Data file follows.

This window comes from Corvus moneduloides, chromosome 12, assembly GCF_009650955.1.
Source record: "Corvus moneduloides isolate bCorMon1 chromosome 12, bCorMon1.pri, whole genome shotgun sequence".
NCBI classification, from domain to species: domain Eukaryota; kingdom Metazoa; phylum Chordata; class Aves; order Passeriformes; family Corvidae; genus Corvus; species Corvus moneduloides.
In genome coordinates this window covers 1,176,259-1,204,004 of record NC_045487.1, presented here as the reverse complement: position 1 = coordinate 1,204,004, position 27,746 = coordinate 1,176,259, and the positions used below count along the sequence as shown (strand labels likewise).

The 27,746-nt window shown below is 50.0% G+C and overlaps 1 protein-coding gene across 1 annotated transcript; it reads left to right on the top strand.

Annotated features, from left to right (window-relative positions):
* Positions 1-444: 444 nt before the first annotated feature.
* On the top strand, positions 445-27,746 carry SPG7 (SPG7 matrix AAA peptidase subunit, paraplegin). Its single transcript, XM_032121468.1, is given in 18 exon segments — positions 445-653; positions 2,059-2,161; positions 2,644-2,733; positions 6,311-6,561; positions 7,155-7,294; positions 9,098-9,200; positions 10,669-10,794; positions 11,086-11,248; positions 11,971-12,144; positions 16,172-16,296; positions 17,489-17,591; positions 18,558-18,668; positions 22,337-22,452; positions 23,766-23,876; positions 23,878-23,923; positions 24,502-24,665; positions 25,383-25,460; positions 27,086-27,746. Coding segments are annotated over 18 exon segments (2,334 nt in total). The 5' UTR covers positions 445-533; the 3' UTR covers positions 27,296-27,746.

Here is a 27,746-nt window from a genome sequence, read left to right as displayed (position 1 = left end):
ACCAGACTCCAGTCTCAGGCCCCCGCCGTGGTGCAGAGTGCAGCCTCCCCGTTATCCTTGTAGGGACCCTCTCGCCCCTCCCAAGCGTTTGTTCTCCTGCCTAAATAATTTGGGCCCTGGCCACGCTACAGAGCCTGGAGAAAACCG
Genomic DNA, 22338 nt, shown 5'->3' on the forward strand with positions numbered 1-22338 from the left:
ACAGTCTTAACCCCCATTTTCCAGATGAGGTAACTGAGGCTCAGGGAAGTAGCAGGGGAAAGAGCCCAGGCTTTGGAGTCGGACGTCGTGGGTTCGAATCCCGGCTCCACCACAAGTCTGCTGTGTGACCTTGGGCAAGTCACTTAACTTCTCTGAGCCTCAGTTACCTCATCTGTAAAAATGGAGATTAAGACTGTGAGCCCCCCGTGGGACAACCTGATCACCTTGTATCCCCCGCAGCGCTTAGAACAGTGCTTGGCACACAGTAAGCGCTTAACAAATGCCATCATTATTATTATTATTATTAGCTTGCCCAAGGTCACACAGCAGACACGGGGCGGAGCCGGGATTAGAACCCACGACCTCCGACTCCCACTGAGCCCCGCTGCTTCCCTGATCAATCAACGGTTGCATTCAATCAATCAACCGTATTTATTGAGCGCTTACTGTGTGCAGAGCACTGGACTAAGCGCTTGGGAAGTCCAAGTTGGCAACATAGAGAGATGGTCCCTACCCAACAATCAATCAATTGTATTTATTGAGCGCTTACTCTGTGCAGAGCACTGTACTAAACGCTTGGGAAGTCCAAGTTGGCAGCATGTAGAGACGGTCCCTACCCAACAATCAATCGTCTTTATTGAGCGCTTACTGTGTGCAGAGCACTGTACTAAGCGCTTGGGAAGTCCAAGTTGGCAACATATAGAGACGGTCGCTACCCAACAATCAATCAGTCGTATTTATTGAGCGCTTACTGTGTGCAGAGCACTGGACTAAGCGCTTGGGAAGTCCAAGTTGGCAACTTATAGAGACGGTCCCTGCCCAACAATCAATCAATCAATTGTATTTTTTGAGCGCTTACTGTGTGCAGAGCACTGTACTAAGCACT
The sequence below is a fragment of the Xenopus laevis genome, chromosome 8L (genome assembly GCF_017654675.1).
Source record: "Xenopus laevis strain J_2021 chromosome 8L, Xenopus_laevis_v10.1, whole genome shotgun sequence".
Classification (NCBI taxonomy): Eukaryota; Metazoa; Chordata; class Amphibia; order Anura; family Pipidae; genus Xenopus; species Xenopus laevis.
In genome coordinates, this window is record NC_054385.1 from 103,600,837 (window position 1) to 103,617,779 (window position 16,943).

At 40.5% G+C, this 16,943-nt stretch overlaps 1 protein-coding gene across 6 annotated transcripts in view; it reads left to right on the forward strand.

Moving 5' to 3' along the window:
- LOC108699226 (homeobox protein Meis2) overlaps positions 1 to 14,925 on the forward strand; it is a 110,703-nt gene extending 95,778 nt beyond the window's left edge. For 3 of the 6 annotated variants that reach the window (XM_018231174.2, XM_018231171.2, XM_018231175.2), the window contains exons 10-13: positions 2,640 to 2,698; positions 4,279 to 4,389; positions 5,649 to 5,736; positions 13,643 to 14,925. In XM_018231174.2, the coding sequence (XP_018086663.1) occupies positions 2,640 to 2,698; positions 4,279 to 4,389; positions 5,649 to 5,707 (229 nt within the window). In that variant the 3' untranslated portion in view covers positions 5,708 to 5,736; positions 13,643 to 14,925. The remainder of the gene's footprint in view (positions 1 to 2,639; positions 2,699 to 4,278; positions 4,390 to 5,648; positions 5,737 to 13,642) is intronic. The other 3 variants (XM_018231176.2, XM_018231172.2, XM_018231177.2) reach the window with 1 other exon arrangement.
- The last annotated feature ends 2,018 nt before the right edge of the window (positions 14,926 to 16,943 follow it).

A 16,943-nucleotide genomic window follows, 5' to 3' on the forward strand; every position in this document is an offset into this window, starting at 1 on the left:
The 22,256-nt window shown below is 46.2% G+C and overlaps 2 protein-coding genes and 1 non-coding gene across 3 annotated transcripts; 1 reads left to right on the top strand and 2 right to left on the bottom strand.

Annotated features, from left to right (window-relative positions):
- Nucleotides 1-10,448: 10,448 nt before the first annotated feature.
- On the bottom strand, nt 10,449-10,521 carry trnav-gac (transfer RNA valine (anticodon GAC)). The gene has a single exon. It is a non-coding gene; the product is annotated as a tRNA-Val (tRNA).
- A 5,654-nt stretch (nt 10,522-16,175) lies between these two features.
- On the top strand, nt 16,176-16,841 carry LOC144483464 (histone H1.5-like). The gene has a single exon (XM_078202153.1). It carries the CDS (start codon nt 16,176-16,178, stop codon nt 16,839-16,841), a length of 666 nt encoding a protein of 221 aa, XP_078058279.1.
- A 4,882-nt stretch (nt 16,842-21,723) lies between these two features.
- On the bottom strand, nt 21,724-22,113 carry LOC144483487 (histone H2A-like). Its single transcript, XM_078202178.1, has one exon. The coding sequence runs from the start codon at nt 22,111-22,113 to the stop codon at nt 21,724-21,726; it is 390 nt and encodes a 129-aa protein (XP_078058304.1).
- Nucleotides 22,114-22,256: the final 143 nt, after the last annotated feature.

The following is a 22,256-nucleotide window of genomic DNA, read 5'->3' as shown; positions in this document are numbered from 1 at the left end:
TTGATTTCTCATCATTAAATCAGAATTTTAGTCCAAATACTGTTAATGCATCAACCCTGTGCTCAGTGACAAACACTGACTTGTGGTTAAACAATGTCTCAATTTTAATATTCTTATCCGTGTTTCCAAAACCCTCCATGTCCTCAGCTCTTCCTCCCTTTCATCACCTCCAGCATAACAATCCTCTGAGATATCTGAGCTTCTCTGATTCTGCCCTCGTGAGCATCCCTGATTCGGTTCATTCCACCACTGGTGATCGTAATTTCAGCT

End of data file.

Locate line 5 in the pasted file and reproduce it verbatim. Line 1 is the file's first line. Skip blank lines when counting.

The 27,746-nt window shown below is 50.0% G+C and overlaps 1 protein-coding gene across 1 annotated transcript; it reads left to right on the top strand.